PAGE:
Finally, I'm never going to send more than two papers to a conference again (in a fit of insanity, I submitted three this time). You might think that sending this many papers ensures that you'll have at least ONE paper on the program. Instead, all it does is ensure that you'll be running around to cover all your sessions - in other words, if you submit "N" papers to a conference, the probability of ALL of them being accepted is increasing in N.

Ah well, time to go spread some knowledge. Only 2 weeks of classes left and then finals. Woo Hoo!

Sunday, April 23, 2006

Phony Doctor Gives Free Breast Exams

Sometimes truth is stranger than fiction:
MIAMI (Reuters) - A 76-year-old man claiming to be a doctor went door-to-door in a Florida neighborhood offering free breast exams, and was charged with sexually assaulting two women who accepted the offer, police said on Thursday.
Click here for the whole thing (from Yahoo! News).

Tuesday, April 18, 2006

This Week's Carnival Of The Capitalists

This week's COTC is up at Free Money Finance. As usual, here are my picks of the week:
In Be a Financial Advisor, Consumerism Commentary points out a Money Magazine artticle that ranks Financial Advisor as the third most desirable job. Just remember- college professor ranks 2nd...

Searchlight Crusade goes through some issues relating to Removing Private Mortgage Insurance (PMI)

Young and Broke has an interesting post that describes Potter Economics (the use of Economics in Harry Potter).
There are more than three dozen posts this week at then COTC with a lot of variety, so look around. As always, tastes (and needs) differ, so pieces I skip right by might be just what you need.

Out Of The Closet

Sorry for not posting much the last week or so - it's been a hectic time, what with a conference to prepare for, the end of the semester, and getting the house ready to put on the market. And a trip to the Unknown ancestral home (i.e. a 250 mile drive drive to our families' homes for Easter).

It's official now - I told my current department chair last week that I'm leaving at the end of the semester. Within a day, 3/4 of the people in the building knew. People who talk about the speed of light being the upper limit in this universe have it wrong -- it's information in academia that travels faster than anything else

Academia's unlike almost every other profession in the way people leave jobs. In the "real" world, people are often fired and told to immediately clean out their desk. In academia, by contrast, people typically know they're leaving (as do those around them) far in advance. It can be very awkward if you're not leaving by choice (i.e. because you failed to make tenure) - you have to see the people who voted against you in the hallway for the next few months (and sometimes for over a year). But in this case, I'm leaving by MY choice rather than by theirs, so there's a different dynamic. Surprisingly, people act like I'll be missed, and have told me often about the ways I've contributed to the College, the students, and the department. So all in all, it's been pretty good experience so far.

As a result of my being "out of the closet", I can now do things that I think make sense (and avoid the things that don't) without worrying about consequences. For example, I get to avoid all senseless meetings (which are most of them, IMO) from now until the end of the semester - starting with today's School of Business faculty meeting. I'll be home torturing data instead. In addition, I can give a final exam to my night class on the last day of classes rather than wait for finals week. They're small things, but I look at them as some of the little perks of leaving.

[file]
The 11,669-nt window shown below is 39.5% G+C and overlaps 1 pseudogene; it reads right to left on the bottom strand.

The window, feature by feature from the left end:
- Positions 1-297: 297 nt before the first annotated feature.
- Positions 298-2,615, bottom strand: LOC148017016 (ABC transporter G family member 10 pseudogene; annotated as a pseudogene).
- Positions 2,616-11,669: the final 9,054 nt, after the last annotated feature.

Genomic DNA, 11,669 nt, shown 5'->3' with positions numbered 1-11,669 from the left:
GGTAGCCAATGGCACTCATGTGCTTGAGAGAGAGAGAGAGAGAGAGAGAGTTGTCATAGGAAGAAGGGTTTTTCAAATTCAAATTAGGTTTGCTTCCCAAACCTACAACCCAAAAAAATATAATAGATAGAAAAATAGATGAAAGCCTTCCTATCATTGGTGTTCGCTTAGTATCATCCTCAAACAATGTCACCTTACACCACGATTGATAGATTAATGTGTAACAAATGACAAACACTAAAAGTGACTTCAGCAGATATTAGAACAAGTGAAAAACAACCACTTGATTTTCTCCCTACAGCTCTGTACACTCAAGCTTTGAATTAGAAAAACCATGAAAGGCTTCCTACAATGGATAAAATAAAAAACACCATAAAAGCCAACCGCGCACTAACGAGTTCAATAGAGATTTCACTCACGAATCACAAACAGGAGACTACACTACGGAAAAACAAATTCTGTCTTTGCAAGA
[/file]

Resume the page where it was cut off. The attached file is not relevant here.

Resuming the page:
Tuesday, April 11, 2006

Can Mutual Fund "Stars" Really Pick Stocks?

Abnormal Returns provides a link to a very interesting paper by Kosowski, Timmerman, Wermers, and White (forthcoming in the Journal of Finance, titled Can Mutual Fund "Stars" Really Pick Stocks? New Evidence from a Bootstrap Analysis. It's got some pretty high level statistics in it, so if you're not into that you might want to skip it. However, AR summarizes the paper's findings nicely:
  1. There are fund managers that demonstrate (beyond luck) positive alphas;
  2. As more funds have entered the marketplace it has become more difficult to identify strong managers;
  3. Top manager performance persists over time.
The third finding is interesting, because it dovetails with this recent paper (which I blogged on here). It gives evidence that there are also individuals who earn persistent abnormal returns.

You've gotta love the Web - I have a lot more meterial for class these days. I'm teaching about market efficiency next week, so these papers will definitely be on the docket for discussion.

This Week's Carnival Of The Capitalists

This week's COTC is up at Business Opportunities Weblog. There were quite a few posts this week, but three particularly caught my eye:
Big Cajun Man shares a story his father told him in Advice: Best Financial Advice Ever Given. I'm a big fan of teaching through stories, and Cajun's got a good one.

Dan Melson (as usual) has some good info. On Searchlight Crusade, he asks (and answers) the question "“What is this property really worth?"”

On The Real Returns, Moneywise examines balanced/hybrid funds. They're an interesting option, and worth looking at.
There's lots more, so be sure to browse around.

Thursday, April 06, 2006

How Financial Markets React to Shocks (from

For some reason, I've been getting a number of questions lately on the effect of 9-11 on markets. And then, just the other day, I see this analysis on It looks at a study titled "Updating Expectations: An Analysis of Post-9/11 Returns", done by
Jarl Kallberg and Crocker H. Liu (both at New York University) and Paolo Pasquariello (at the University of Michigan).